Sunday, January 28, 2007

10-Year Treasury at 5-month Highs

From Bloomberg

Treasury 10-year note yields rose to the highest level since August this week after government bond sales drew weaker-than-expected demand and industry reports suggested the worst of the housing slump may be over.

Investors demanded higher returns on the $41 billion of securities sold as compensation for concern a strengthened economy will raise the threat of inflation. New- home sales rose more than expected and existing-home sales stabilized, the U.S. Commerce Department reported.

The government bond market has ``just been beaten down very hard,'' said Scott Gewirtz, head of Treasury trading at Lehman Brothers Inc. in New York, one of the 22 primary U.S. government securities dealers that trade with the central bank.

The yield on the benchmark 10-year note rose 10 basis points, or 0.10 percentage point, to 4.88 percent, according to bond broker Cantor Fitzgerald LP. It touched 4.90 percent yesterday, the highest since Aug. 16. The price of the 4 5/8 percent security maturing in November 2016 fell 24/32, or $7.50 per $1,000 face value, to 98 1/32.

For the last few months, talk of an interest rate cut has dominated trader's talk. I have speculated that an interest rate cut was off the table for now, largely based on numerous Federal Reserve speeches that said inflation was still too high. The Treasury market appears to share that view as the chart of the 10-year Treasury indicates:

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Interest rate policy is the prime driver of the current expansion. Here is a chart from the St. Louis Fed of the effective Federal Funds rate:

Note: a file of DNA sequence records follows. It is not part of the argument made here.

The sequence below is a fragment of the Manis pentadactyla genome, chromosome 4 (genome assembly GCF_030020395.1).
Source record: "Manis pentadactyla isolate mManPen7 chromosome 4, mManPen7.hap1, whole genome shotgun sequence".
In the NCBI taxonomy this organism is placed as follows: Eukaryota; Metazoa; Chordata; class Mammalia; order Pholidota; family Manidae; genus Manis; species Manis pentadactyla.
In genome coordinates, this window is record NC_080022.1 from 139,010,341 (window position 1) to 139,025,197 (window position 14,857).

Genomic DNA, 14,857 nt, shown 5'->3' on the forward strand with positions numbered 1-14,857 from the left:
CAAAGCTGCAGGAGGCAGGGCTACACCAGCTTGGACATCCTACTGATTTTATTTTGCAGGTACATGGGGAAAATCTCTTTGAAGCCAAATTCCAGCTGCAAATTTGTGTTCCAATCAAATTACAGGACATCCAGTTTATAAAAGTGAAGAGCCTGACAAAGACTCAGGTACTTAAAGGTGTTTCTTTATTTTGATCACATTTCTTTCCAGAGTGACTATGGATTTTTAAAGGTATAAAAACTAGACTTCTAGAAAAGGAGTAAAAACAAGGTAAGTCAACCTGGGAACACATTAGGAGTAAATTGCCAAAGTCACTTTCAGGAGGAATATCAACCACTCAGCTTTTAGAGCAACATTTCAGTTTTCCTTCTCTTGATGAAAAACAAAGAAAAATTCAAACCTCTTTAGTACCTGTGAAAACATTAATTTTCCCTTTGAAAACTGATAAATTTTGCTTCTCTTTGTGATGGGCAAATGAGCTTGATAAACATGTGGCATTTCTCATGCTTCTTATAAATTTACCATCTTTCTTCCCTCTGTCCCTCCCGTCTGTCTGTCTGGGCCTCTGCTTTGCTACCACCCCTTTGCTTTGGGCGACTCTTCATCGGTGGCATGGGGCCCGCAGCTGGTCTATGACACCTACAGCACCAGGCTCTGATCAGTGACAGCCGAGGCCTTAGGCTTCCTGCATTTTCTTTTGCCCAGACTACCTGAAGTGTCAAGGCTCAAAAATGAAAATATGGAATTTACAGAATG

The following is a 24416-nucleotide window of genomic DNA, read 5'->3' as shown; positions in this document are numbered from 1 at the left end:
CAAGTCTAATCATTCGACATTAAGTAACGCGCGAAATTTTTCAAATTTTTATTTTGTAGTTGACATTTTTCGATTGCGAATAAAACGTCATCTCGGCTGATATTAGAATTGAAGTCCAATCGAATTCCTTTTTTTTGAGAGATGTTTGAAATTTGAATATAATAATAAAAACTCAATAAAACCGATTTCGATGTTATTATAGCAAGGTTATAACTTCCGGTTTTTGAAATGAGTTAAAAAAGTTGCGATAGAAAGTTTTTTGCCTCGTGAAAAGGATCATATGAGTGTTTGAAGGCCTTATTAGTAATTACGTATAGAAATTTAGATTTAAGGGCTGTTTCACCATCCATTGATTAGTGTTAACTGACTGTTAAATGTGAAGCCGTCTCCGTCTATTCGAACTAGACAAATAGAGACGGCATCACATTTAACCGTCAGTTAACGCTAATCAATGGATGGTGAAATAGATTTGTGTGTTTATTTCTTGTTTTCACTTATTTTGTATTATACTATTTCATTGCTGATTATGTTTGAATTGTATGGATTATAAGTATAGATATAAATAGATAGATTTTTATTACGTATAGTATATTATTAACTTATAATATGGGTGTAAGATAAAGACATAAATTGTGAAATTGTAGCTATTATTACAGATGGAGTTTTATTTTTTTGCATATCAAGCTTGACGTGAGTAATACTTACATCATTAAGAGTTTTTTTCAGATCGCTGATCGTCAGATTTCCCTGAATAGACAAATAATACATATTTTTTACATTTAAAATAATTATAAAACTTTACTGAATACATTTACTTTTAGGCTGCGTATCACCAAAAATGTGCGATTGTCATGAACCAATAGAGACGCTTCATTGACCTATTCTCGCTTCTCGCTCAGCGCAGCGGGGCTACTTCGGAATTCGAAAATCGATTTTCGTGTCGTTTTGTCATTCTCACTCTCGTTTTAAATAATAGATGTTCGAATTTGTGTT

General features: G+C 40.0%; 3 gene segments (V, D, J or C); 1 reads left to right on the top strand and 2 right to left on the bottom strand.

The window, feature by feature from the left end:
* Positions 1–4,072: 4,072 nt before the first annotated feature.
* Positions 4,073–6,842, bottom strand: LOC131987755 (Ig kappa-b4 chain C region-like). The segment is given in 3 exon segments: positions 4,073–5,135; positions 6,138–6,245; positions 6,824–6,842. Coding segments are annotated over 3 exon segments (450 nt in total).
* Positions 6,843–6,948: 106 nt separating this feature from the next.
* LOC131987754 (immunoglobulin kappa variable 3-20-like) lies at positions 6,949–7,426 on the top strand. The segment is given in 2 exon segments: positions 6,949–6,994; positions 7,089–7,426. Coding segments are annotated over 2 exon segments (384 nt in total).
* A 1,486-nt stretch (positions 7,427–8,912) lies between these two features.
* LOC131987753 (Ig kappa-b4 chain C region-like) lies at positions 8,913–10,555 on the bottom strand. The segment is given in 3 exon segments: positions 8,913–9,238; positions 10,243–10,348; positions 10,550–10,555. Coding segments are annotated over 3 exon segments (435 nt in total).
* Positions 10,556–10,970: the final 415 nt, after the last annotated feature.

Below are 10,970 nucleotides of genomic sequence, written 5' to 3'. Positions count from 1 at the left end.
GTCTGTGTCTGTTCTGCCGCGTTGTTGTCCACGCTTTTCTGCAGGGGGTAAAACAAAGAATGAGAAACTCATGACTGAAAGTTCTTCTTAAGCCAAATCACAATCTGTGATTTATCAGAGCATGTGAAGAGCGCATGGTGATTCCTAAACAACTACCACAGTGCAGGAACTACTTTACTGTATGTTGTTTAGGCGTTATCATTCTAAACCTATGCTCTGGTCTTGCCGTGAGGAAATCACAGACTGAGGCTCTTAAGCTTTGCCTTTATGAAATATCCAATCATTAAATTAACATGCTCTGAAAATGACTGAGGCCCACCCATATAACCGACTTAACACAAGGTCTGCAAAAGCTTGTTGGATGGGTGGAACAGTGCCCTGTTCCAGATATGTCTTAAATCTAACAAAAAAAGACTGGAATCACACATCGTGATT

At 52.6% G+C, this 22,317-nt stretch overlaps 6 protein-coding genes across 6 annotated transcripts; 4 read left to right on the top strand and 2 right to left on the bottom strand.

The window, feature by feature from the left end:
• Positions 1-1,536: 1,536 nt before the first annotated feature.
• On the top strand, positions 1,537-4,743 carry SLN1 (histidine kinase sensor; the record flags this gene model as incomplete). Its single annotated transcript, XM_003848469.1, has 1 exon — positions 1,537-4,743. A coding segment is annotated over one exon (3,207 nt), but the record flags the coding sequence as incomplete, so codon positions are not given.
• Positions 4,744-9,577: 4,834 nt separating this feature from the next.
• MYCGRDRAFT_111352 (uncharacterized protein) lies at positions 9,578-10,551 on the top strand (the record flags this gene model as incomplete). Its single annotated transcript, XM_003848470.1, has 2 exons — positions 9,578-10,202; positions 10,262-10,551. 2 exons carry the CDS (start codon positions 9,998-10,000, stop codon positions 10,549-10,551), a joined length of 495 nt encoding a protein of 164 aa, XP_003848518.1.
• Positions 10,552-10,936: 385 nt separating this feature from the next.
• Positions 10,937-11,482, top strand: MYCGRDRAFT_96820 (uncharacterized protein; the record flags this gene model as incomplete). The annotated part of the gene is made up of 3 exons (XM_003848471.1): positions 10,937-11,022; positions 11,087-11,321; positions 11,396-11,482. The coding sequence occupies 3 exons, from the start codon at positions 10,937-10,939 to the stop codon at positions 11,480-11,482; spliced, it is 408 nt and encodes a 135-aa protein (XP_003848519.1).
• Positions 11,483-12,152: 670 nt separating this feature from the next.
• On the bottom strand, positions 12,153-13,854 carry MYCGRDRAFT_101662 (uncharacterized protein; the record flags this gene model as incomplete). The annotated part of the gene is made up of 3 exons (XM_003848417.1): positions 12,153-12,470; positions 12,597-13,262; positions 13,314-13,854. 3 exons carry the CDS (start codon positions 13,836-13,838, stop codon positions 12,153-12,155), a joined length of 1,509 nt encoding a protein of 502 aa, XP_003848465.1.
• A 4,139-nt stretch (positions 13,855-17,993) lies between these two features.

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The Fed lowered interest rates to 0% (after adjusting for inflation) by early 2002. Conventional economic thinking says it takes 12-18 months for interest rate changes to work their way through the economy. That would mean the last of massive cuts in 2001 fully hit the economy in early 2003 which is when overall GDP kicked into higher gear.

Now we have a Fed that is very concerned about inflation, as they have said so in a unified voice in their public speeches. Several non-official inflation measures (from the Cleveland and Dallas Fed) confirm inflation is still higher than the Federal Reserve would like. Therefore, a rate cut is still off the table, barring new economic numbers that work against that thesis.

So -- what does this mean going forward?

1.) Housing: We started to see better housing numbers in the last part of 2006. This is also when we saw interest rates drop. Therefore, don't be surprised if housing numbers fail to impress in the next few months.

2.) Borrowing costs are still historically low: 5% for capital is still cheap by historical standards. Therefore, don't expect a big dent in all of the M&A activity we have been seeing over the last half of 2006.

3.) The overall effect on consumer spending is a wild card. Pay is increasing, but consumers may want to allocate those increases to the record high debt payment level they currently have rather than spending on consumer goods. Also, the Christmas season was fair but not great, indicating consumer spending may already be slowing down.